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Speaking from personal experience as someone who has moved around NZ a bit in the past 6 or so years (Wellington to Auckland, Auckland to Dunedin and finally Dunedin to Christchurch) I would mirror the previous posts of renting first before diving right in and buying a house. This gives you an opportunity to check out your new surroundings, areas you like, areas you want to avoid... We didn't buy a house until our most recent move to Christchurch..There are some cheap (compared to Auckland) houses down here. But just be careful that they're not equake damaged still - that's a whole another topic..

 

The moves were dictated by a mixture of jobs and my partners study needs; I wouldn't move to a new location without having lined up a job first. But maybe that's just my own personal risk preference. You haven't said what industry you work in, so unless you think there are a tonne of jobs waiting for you when you get to wherever it is you intend to move to, then I would suggest lining up a job first prior to the move (will also help with mortgage/rent payments).




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Master Geek


  #2424731 21-Feb-2020 00:58
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Does the fact you intend to rent out spare rooms have any bearing on mortgage applications or is that considered speculative?

 

Also, interestingly using these two calculators why does number of vehicles matter? I can understand some bearing extra service cost/rego but using a 50k income as an example the difference between having 1 and 2 vehicles is about $50,000 in borrowing power, seems bonkers to me, or is that just an example that online mortgage calculators are more of a toy than a real gauge of what you can borrow?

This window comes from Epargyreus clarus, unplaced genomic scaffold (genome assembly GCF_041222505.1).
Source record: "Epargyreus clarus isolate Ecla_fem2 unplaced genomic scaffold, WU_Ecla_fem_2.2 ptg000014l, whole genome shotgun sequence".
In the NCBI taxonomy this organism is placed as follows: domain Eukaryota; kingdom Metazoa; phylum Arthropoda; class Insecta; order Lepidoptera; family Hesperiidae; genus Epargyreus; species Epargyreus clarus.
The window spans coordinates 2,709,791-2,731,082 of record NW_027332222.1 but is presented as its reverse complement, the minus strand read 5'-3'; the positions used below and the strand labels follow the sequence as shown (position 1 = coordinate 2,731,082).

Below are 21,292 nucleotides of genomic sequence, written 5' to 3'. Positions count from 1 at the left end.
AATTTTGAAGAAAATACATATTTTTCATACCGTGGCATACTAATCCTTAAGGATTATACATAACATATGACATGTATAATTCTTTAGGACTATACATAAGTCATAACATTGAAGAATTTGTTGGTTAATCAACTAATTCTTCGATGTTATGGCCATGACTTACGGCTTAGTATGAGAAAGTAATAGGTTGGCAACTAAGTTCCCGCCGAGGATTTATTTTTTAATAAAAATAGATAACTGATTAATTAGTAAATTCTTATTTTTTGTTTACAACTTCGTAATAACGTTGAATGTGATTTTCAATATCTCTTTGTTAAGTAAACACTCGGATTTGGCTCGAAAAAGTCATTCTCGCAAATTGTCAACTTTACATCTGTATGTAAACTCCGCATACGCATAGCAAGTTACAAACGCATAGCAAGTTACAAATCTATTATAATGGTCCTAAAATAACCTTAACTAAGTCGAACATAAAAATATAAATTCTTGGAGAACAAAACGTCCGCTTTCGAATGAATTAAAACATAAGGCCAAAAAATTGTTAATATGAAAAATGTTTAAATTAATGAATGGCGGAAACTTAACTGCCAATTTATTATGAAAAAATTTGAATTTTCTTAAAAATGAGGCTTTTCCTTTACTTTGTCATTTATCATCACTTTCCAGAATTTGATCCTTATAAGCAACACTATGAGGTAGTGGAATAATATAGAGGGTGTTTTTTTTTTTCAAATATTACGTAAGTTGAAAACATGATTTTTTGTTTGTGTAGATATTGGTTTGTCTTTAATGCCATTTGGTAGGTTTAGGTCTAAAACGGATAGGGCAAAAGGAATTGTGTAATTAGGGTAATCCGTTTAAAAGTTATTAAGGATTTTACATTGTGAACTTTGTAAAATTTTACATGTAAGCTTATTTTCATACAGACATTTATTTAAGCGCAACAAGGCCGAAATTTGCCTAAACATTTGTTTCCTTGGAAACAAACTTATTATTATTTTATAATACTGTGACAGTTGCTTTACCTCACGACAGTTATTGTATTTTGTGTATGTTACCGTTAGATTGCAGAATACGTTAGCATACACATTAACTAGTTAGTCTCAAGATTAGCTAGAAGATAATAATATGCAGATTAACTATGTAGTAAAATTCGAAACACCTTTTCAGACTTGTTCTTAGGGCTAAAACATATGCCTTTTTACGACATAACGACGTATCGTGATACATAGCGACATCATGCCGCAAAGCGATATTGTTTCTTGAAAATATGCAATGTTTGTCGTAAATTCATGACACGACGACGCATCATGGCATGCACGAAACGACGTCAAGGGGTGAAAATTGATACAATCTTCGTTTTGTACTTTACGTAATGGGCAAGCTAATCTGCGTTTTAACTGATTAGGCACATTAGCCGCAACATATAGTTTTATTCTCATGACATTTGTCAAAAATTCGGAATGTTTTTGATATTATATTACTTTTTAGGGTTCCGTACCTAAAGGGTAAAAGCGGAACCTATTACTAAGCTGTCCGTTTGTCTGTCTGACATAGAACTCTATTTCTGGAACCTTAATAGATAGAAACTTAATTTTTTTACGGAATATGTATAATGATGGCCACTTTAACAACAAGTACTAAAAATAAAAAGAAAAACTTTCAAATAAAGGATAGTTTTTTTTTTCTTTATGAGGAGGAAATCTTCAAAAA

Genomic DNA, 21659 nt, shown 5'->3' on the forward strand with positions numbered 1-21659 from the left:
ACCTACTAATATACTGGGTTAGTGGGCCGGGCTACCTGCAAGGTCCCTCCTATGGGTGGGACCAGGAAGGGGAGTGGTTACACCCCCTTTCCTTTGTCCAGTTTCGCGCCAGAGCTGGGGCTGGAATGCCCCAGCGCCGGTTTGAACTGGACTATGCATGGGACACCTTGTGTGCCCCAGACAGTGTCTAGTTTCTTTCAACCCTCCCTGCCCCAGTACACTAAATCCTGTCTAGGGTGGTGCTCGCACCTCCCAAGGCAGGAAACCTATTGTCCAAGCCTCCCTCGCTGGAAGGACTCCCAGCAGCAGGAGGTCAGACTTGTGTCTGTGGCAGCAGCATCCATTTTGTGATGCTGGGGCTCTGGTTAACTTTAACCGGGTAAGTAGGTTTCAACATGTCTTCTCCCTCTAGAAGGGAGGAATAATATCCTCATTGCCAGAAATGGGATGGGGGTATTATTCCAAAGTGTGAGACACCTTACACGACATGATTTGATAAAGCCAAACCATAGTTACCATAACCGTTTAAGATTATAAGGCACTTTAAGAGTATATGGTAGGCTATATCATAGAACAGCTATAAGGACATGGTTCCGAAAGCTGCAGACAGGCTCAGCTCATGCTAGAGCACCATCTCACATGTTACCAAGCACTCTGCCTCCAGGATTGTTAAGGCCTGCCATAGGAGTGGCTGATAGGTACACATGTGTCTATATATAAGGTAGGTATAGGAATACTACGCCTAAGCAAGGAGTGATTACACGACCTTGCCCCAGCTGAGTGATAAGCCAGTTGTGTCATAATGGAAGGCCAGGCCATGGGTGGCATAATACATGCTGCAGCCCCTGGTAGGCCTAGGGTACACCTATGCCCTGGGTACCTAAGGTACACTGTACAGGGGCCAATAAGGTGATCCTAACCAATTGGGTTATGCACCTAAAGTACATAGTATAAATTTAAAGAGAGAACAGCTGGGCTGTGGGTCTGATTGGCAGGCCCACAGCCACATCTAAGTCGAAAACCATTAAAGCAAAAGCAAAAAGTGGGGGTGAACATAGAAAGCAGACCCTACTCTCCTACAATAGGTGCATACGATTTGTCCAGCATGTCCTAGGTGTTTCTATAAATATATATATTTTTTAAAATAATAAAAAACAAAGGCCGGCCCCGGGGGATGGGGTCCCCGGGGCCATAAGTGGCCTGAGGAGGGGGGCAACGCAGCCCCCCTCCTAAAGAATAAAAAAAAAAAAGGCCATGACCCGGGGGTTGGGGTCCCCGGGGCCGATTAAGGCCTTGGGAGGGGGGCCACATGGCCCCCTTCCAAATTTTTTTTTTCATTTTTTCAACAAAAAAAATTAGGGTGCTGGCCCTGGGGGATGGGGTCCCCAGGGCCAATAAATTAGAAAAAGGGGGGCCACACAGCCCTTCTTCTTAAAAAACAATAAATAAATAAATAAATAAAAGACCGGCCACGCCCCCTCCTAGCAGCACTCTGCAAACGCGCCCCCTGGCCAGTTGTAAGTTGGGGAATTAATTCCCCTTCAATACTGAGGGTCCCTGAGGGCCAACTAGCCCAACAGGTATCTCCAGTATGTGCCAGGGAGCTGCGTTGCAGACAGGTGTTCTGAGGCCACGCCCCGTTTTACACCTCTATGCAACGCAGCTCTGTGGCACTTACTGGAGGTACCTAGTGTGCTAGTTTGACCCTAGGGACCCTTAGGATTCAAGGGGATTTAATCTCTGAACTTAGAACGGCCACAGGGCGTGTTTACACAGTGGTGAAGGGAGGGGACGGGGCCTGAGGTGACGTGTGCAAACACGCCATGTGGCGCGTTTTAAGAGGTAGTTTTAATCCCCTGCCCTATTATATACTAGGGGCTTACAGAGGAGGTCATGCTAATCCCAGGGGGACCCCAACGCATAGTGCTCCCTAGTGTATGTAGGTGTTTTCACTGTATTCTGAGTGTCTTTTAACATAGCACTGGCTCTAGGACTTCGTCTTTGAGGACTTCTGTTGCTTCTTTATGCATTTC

https://www.squirrel.co.nz/home-loans/mortgage-calculators

 

https://tools.anz.co.nz/home-loans/borrowing-calculator/


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  #2424734 21-Feb-2020 06:02
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My understanding is that income from board is considered a bonus - lenders will want you to be able to service the loan comfortably on your own.

 

The car thing makes sense to me - repayments on $50k would be at least $2,600 a year - a similar figure to car ownership costs (if a little bit low, depending on usage). So it follows that if you're spending $2,600 on your car, that's $2,600 you can't spend on your mortgage. Also bear in mind that at $50k, the bank will be (rightly) assuming that most of your income will be going on basics/fixed costs. As income grows from there, borrowing power would increase non-linearly (e.g if $50k income means $30k spent on tax/basics, that leaves $20k for the mortgage. $60k income means more like $30k for mortgage. Roughly).

 

As to the relevance of mortgage calculators - when you meet in person with a bank/mortgage broker, they will probably do a detailed budget with you for all aspects of your spending and use that to determine how much you can afford to servicel/borrow. So the only tools are not the final word, but probably a good indicator.